# Thread: Caution: Boring Matter - Barn Door Tracker Calculation :)

1. ## Caution: Boring Matter - Barn Door Tracker Calculation :)

Hello. Main matter is: I want to build my barn door tracker .

I have a problem, i read about calculation, but i couldn't understand how its works.
Sideral time is 23 hours, 56 minutes, 4.0916 seconds. So tracker must rotate 360 degree per sidereal time. If we calculate it means tracker must rotate 15.0410682 degree per hour and 0.25068447 degree per minute and 0.0041780746 degree per second.

But at this point how can i calculate tracker arms length? And how can be occurred tracking error? What is the working mechanism, i couldn't understand.

Please explain me how it works?
I found calculate formula on internet but i couldn't understand. How its world?

Thank you so much.

2. ## Re: Caution: Boring Matter - Barn Door Tracker Calculation :)

You can make the arm any length you want. The important part is to match up the thread pitch of the drive screw, the rotation speed of the drive motor, and the length of the arm. The easiest one of the three to vary is the arm length, so you should choose your motor and drive screw first.

One turn of the motor will raise the arm by the height of one thread on the screw, in whatever length of time it takes the motor to turn once.

Don't worry about the difference between sidereal and solar time. For a barn door tracker, 24 hours or 15 degrees per hour is close enough.

3. But exaclty which point occure error and why? I want to make tracker better then barn door, but first of all i must learn and understand how is works.

4. ## Re: Caution: Boring Matter - Barn Door Tracker Calculation :)

Sorry, I don't understand the question. What error are you referring to?

5. ## Re: Caution: Boring Matter - Barn Door Tracker Calculation :)

Originally Posted by KeithBC
Sorry, I don't understand the question. What error are you referring to?
On wikipedia (Barn door tracker - Wikipedia, the free encyclopedia), barn door tracker errors mentioned below. They called tangent error.

Mount design alternatives
A simple single-arm barn door tracker can be made by attaching two pieces of wood together with a hinge. A camera is mounted on the top board, usually with some sort of ball joint to allow the camera to be pointed in any direction. The hinge is aligned with a celestial pole and the boards are then driven apart (or together) at a constant rate, usually by turning a threaded rod or bolt. This is called a tangent drive.

This type of mount is good for approximately 5–10 minutes before tracking errors become evident when using a 50 mm lens. This is due to the tangent error. That length of time can be increased to about 20 minutes when using an isosceles mount.

A curved drive bolt in lieu of either a straight tangent or isosceles mount will greatly extend the useful tracking time.

These designs were further improved upon by Dave Trott, whose designs were published in the February 1988 issue of Sky & Telescope. By using a second arm to drive the camera platform - thus adding complexity to the fabrication - tracking accuracy was greatly increased, and can lead to exposure times of up to one hour. The most accurate of these designs is the Type-4.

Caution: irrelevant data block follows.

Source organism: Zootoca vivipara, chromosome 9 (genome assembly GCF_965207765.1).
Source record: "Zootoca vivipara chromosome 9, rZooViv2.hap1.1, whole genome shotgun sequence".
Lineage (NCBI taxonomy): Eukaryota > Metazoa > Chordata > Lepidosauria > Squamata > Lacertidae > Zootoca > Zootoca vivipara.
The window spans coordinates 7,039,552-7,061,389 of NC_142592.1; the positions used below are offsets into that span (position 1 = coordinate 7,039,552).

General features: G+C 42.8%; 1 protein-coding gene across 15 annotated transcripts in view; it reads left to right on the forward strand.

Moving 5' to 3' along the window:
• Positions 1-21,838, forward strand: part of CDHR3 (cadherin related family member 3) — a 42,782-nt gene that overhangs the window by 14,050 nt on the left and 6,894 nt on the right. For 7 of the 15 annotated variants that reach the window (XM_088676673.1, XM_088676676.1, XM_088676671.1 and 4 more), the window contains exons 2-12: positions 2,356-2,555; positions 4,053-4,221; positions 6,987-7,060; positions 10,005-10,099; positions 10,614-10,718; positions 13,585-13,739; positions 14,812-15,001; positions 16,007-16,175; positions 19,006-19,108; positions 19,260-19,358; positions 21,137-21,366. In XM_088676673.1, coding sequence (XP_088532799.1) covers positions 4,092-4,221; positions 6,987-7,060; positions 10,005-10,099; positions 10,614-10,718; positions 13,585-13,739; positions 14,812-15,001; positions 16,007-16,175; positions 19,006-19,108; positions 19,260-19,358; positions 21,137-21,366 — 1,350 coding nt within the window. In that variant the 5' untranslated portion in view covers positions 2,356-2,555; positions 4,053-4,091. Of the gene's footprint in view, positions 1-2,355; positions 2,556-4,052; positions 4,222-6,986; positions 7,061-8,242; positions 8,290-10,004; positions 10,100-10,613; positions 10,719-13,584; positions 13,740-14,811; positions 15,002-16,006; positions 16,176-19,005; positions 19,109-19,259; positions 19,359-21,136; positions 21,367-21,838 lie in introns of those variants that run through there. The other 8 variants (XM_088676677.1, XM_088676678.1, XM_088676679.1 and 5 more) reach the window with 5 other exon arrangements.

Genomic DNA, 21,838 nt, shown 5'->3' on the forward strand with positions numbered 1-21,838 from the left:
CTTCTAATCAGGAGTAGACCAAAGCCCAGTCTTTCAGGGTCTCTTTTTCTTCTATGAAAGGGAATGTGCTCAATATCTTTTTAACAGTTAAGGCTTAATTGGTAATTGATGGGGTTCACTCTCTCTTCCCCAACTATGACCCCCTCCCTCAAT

A modified double arm design minimizes tangent error by raising the point of rotation of the arm on which the camera is mounted. This has the effect of tilting the arc traced by the camera arm backwards causing it to follow a better path.

A basic geometrical analysis of the tangent error shows that it can be fully compensated for by inserting a specially shaped piece between the threaded rod and the top board. Such solution was already known for a long time before the original G. Haig publication.[4]

The most basic of these designs are manually operated, although some have added electric motors to automate and improve the accuracy of the tracking process.[5]

6. ## Re: Caution: Boring Matter - Barn Door Tracker Calculation :)

The articles linked from the Wikipedia article go into detail about the math involved in the various barn door designs.

7. ## Re: Caution: Boring Matter - Barn Door Tracker Calculation :)

So barn door tracker has errors or not?

8. ## Re: Caution: Boring Matter - Barn Door Tracker Calculation :)

Any mechanical device has errors. How much error a barn door tracker has depends on its design.

9. ## Re: Caution: Boring Matter - Barn Door Tracker Calculation :)

If you use a computer controlled stepper motor you can use a straight screw and compensate for the tangent effect in the software that controls the stepper delay. If you use a DC motor then use a circularly curved screw for perfect tracking. A dual hinge seems like more trouble than it's worth. If you are uncomfortable with the math I recommend looking for a low end motorized mount.

10. ## Re: Caution: Boring Matter - Barn Door Tracker Calculation :)

Originally Posted by CamelHat
If you use a computer controlled stepper motor you can use a straight screw and compensate for the tangent effect in the software that controls the stepper delay. If you use a DC motor then use a circularly curved screw for perfect tracking. A dual hinge seems like more trouble than it's worth. If you are uncomfortable with the math I recommend looking for a low end motorized mount.
I can drive stepper motor or dc motor via computer.
I'm software developer and electric engineer, i can write control program, and drive motors with pam signals and build circuits.
So i'm thinking make tracking equipment one step ahead barn door tracker. And this point, error handling (periodic error correction) is important i think.
What are you thinking?

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